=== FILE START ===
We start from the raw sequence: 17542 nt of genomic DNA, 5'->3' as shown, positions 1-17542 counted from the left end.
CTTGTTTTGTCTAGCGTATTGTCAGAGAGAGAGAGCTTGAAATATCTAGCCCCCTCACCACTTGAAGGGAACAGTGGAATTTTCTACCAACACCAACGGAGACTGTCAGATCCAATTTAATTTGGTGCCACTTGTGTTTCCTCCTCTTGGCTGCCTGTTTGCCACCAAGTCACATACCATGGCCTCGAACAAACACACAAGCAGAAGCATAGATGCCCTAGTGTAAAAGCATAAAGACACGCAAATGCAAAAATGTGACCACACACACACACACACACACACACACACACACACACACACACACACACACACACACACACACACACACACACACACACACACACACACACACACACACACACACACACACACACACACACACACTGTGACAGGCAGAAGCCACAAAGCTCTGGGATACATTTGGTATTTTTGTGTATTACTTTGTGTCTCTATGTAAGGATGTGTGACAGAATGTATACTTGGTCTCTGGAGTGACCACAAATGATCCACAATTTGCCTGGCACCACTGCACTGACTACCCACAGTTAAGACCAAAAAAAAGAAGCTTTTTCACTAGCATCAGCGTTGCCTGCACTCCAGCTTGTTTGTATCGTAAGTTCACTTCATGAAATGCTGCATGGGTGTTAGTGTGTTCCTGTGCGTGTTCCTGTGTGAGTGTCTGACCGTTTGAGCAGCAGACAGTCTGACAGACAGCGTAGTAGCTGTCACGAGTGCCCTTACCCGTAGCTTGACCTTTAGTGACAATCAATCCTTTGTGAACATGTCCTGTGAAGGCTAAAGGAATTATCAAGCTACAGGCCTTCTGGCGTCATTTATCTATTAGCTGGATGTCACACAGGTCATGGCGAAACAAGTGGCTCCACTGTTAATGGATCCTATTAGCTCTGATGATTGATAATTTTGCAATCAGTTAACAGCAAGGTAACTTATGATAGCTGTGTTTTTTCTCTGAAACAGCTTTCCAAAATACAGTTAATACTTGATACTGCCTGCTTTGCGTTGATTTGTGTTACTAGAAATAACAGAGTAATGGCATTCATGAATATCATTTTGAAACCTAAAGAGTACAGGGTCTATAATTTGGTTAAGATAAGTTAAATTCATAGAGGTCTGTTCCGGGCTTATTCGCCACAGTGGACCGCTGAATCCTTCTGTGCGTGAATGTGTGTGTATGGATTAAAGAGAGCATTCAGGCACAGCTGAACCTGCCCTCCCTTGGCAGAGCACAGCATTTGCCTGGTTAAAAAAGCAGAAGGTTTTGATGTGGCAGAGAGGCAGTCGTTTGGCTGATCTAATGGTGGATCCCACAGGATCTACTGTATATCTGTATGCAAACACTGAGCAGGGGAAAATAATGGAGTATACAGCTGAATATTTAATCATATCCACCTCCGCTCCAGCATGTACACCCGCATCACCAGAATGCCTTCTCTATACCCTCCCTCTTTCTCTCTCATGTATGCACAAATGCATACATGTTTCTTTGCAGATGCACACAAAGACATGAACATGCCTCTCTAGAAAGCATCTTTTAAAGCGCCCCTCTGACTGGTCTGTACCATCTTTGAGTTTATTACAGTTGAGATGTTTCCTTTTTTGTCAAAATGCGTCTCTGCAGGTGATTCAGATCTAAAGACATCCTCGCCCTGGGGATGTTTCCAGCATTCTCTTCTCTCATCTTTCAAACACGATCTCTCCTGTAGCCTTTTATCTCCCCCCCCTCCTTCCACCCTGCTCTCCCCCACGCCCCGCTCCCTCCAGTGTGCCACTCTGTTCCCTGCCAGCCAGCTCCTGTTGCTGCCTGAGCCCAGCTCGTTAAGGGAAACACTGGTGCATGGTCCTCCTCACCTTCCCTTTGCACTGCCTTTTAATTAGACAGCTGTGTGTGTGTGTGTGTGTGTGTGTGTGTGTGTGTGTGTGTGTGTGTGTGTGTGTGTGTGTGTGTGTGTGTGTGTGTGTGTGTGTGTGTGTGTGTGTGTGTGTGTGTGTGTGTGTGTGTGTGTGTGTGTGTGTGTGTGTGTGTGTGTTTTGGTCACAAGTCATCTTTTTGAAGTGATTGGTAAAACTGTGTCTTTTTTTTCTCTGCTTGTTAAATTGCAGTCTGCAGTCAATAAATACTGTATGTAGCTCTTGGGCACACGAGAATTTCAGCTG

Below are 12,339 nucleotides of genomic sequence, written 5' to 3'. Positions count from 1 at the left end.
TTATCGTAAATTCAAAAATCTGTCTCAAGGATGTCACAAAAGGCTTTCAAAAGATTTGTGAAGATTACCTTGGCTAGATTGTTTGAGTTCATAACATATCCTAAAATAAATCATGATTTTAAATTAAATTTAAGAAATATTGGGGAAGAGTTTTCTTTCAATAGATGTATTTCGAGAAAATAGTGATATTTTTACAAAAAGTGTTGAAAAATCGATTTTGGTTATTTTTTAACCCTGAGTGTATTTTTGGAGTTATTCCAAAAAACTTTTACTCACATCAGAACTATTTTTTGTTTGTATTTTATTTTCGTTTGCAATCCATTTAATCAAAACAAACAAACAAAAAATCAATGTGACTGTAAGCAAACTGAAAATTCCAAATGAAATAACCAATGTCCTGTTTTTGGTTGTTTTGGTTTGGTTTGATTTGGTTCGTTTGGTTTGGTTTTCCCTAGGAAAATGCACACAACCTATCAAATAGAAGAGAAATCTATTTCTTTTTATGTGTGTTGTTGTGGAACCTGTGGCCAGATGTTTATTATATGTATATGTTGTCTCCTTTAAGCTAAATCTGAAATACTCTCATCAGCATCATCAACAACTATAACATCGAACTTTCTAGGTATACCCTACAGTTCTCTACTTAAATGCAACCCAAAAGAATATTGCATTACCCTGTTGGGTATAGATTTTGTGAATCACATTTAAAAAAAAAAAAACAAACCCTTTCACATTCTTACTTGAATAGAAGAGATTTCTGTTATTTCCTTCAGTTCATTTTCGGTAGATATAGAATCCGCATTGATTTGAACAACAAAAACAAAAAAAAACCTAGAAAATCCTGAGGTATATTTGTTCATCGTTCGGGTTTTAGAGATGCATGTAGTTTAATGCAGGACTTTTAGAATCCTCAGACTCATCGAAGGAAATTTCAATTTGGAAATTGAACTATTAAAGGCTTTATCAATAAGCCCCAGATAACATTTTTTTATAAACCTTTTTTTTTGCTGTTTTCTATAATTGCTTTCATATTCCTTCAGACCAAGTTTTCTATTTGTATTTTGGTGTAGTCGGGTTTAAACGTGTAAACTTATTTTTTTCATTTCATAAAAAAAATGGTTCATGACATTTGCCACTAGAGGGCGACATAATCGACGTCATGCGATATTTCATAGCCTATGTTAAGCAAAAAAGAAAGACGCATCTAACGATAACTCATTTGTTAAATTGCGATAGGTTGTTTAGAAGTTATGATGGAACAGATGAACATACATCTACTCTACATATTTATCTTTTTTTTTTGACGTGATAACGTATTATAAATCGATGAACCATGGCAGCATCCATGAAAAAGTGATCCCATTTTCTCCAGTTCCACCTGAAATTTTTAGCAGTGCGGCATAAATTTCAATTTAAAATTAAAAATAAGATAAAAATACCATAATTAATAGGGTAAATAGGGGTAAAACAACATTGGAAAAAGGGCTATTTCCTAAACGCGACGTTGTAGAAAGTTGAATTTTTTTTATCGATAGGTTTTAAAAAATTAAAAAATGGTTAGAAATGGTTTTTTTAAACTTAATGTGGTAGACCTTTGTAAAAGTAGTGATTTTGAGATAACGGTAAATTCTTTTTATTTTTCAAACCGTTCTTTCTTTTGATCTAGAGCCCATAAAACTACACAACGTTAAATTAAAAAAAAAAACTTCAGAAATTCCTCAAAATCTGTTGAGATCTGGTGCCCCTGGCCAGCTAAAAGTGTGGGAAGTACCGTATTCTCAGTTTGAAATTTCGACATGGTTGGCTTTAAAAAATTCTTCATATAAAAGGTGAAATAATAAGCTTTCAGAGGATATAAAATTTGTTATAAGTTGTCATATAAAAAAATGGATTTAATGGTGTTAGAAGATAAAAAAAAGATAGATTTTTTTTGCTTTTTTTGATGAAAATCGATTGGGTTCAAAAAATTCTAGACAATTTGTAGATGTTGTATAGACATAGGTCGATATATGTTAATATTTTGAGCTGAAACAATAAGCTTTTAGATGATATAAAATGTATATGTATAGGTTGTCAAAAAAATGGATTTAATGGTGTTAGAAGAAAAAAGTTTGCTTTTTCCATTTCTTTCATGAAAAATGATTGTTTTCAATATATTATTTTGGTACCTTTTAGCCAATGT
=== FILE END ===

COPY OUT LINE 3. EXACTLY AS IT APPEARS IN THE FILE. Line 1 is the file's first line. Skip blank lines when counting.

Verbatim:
Below are 12,339 nucleotides of genomic sequence, written 5' to 3'. Positions count from 1 at the left end.